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Commodity Rolls Out Mix Bars in Sephora

Last month, Sephora rolled out mix bars filled with eight of Commodity’s scents to 35 locations, where shoppers can whip up fragrance cocktails from a variety of ingredients.

Commodity is encouraging Sephora customers to make fragrances their way.

Last month, the specialty beauty retailer rolled out so-called mix bars filled with eight of the niche fragrance brand’s scents to 35 locations, where shoppers can whip up fragrance cocktails from a variety of ingredients (in Commodity parlance, an Old Fashioned is concocted from its Mimosa and Whiskey scents, for example) or take their scents neat. Outside of the mix bars, almost 100 Sephora doors across the U.S. and Canada carry Commodity’s two best-selling scents, Moss and Gold.

“What we were looking to do at Sephora was an interactive experience that other brands don’t currently offer. For us, it is about collections and cocktails, and finding your own unique scent,” said Ash Huzenlaub, chief executive officer of Commodity Goods Inc., adding, “Traditionally, products in fragrance are marketed by highly paid personalities. We wanted this to be about you, the consumer, and not about any famous actress or actor.”

Commodity has entered Sephora at a time when niche fragrance brands have been bright spots in a fragrance segment that, on the whole, has lost luster. Artemis Patrick, senior vice president of merchandising for Sephora, said, “Sephora has a rich history of being a champion for new and uniquely differentiated brands. The Commodity philosophy and approach to personalized fragrance experiences, via their singular and ‘cocktail’ concept, is dynamic in strategy while being fun for our fragrance clients.”

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Sephora initially contacted Commodity two years ago before the brand’s products were even available. The brand had initiated a Kickstarter campaign that would ultimately raise more than $56,000, nearly triple its goal, and launch its scent-tailoring concept. The concept is centered upon a fitting kit or a sample pack of Commodity’s range of fragrances that customers can buy online for $24 and experiment with prior to settling on their favorite scents and receiving full-size bottles.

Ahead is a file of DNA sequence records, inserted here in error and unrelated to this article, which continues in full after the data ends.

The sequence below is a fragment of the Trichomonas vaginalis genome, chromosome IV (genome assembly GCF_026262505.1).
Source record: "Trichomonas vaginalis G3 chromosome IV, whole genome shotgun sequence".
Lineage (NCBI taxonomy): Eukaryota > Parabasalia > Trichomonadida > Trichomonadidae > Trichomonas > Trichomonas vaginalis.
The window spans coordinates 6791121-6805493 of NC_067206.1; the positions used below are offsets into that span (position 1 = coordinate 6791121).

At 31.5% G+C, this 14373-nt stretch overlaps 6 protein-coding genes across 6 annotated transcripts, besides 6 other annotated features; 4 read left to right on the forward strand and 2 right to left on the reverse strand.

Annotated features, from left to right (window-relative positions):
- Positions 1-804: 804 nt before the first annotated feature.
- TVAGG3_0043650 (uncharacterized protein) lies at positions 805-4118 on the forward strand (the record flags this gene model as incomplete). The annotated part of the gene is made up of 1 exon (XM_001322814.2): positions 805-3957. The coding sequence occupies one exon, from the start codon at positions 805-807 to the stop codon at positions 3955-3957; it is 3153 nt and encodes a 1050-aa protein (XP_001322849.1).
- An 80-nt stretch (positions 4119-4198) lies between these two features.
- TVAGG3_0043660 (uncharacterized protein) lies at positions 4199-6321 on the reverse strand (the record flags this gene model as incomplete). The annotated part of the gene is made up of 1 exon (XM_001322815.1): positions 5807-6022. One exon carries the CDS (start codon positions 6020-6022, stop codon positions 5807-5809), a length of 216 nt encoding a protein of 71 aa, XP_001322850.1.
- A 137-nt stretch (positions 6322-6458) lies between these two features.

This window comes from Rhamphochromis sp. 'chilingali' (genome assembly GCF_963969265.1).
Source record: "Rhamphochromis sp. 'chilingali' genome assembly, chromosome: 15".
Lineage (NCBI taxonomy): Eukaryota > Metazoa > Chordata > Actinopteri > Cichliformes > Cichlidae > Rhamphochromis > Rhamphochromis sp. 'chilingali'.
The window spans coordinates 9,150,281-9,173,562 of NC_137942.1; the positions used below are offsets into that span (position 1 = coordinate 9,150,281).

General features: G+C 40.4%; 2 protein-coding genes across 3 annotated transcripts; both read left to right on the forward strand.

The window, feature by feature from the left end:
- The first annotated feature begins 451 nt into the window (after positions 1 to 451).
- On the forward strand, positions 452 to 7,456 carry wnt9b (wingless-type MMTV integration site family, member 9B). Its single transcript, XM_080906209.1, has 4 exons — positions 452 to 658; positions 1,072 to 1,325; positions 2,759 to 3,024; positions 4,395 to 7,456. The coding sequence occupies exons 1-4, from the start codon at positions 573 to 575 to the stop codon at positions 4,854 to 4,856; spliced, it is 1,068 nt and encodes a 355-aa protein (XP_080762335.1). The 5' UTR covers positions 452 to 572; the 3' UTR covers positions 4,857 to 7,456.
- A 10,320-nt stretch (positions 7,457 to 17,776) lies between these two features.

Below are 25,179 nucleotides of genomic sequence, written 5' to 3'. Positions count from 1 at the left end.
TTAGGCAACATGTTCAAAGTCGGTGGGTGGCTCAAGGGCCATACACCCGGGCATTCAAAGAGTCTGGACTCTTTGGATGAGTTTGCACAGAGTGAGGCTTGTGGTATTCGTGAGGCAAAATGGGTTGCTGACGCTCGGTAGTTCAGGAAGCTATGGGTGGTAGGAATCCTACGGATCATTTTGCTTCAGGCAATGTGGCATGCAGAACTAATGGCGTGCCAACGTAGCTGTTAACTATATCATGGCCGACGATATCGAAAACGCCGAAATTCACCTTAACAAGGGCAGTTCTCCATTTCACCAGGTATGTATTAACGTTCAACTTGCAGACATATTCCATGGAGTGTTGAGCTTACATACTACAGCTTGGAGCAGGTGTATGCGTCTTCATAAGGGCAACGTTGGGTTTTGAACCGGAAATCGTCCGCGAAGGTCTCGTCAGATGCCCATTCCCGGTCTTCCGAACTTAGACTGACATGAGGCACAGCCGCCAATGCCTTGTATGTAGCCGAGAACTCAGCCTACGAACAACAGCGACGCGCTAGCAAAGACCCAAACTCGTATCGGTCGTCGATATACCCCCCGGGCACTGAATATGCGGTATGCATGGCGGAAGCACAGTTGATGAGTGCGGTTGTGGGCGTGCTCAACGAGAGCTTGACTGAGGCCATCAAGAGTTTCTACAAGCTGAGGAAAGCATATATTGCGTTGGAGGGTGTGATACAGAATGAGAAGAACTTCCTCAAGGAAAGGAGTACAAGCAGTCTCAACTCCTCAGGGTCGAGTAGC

Huzenlaub noted Commodity’s Web site is still at the core of its business. Customers, who break down roughly 55 percent female and 45 percent male, order three fragrances on average online. Scents are priced from $24 for 10 ml. to $99 for 100 ml. The brand’s smaller sizes are its most popular.

Commodity has concentrated its efforts on 10 fragrances (the original assortment contained 20) across its black and white lines. Fragrances in the black line tend to be moodier and fragrances in the white line tend to be lighter, but there is no specific gender delineation.

Introduced to Commodity last October, Huzenlaub, managing director of growth management firm Ashco Group in London, said, “I saw the Kickstarter video and, from there, went out to L.A. and met with the [founding] team. I was really fascinated with what they were doing. I drew parallels to Sweet Leaf, [a tea brand sold to Nestle in 2011 that he previously worked with]. Based on what I saw from the response through social media, this was going to be something exciting.”

Commodity was created by Los Angeles marketing agency Ferroconcrete as an accessible, modern, digitally driven fragrance brand. Members of the brand’s founding team include Jason Yeh, currently a member of Samsung’s Think Tank Team; Yo Santosa, creative director at Ferroconcrete; Sung Noh, engineer at Ferroconcrete and chief technology officer at Commodity, and Owen Gee, a former Ferroconcrete art director who serves at Commodity’s chief creative officer.

Commodity has attracted an audience of around 9,700 followers on Instagram that Huzenlaub described as extremely engaged with the brand. Followers regularly post pictures of the brand’s products, showcasing its classic, simple design sensibility. “There has been zero advertising. This has all been people telling their friends on Twitter, Facebook or Instagram. Other industries that I have been involved in, traditional advertising is needed to move the needle and here it just takes communicating on social media,” Huzenlaub said.

He said private entrepreneurs have funded Commodity, although he wouldn’t reveal the names of those entrepreneurs or the brand’s financial results. The brand plans extensions in the beauty and home categories with fragrance remaining its prime focus. Asked about Commodity’s performance at Sephora so far, Huzenlaub disclosed, “We have had great numbers.” Industry sources estimated that the line could do $2 million to $3 million at retail in its first year on counter.